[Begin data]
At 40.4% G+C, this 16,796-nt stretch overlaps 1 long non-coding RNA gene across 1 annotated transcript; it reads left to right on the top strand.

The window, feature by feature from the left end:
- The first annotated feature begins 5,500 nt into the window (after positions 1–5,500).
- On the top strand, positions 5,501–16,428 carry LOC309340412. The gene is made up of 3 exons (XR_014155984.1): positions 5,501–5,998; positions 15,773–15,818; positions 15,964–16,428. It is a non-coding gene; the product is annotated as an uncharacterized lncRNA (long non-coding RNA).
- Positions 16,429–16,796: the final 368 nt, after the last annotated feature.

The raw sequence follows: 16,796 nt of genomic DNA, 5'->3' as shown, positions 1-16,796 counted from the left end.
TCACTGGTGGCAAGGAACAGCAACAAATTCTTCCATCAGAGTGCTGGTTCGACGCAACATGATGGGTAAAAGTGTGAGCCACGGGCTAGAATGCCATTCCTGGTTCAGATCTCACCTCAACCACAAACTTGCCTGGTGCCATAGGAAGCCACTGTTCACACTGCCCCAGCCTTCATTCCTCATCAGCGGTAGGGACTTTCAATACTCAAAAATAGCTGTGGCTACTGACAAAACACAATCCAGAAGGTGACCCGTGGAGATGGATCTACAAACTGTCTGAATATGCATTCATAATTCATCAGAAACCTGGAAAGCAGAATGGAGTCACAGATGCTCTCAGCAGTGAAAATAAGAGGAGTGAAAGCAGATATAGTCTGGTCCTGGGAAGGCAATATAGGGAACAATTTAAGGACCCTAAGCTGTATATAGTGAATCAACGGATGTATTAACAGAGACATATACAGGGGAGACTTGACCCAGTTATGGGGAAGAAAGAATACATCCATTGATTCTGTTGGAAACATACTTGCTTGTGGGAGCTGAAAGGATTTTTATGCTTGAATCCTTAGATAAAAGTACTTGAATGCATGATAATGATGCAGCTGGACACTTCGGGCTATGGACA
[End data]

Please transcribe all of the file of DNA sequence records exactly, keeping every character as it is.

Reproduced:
At 40.4% G+C, this 16,796-nt stretch overlaps 1 long non-coding RNA gene across 1 annotated transcript; it reads left to right on the top strand.

The window, feature by feature from the left end:
- The first annotated feature begins 5,500 nt into the window (after positions 1–5,500).
- On the top strand, positions 5,501–16,428 carry LOC309340412. The gene is made up of 3 exons (XR_014155984.1): positions 5,501–5,998; positions 15,773–15,818; positions 15,964–16,428. It is a non-coding gene; the product is annotated as an uncharacterized lncRNA (long non-coding RNA).
- Positions 16,429–16,796: the final 368 nt, after the last annotated feature.

The raw sequence follows: 16,796 nt of genomic DNA, 5'->3' as shown, positions 1-16,796 counted from the left end.
TCACTGGTGGCAAGGAACAGCAACAAATTCTTCCATCAGAGTGCTGGTTCGACGCAACATGATGGGTAAAAGTGTGAGCCACGGGCTAGAATGCCATTCCTGGTTCAGATCTCACCTCAACCACAAACTTGCCTGGTGCCATAGGAAGCCACTGTTCACACTGCCCCAGCCTTCATTCCTCATCAGCGGTAGGGACTTTCAATACTCAAAAATAGCTGTGGCTACTGACAAAACACAATCCAGAAGGTGACCCGTGGAGATGGATCTACAAACTGTCTGAATATGCATTCATAATTCATCAGAAACCTGGAAAGCAGAATGGAGTCACAGATGCTCTCAGCAGTGAAAATAAGAGGAGTGAAAGCAGATATAGTCTGGTCCTGGGAAGGCAATATAGGGAACAATTTAAGGACCCTAAGCTGTATATAGTGAATCAACGGATGTATTAACAGAGACATATACAGGGGAGACTTGACCCAGTTATGGGGAAGAAAGAATACATCCATTGATTCTGTTGGAAACATACTTGCTTGTGGGAGCTGAAAGGATTTTTATGCTTGAATCCTTAGATAAAAGTACTTGAATGCATGATAATGATGCAGCTGGACACTTCGGGCTATGGACA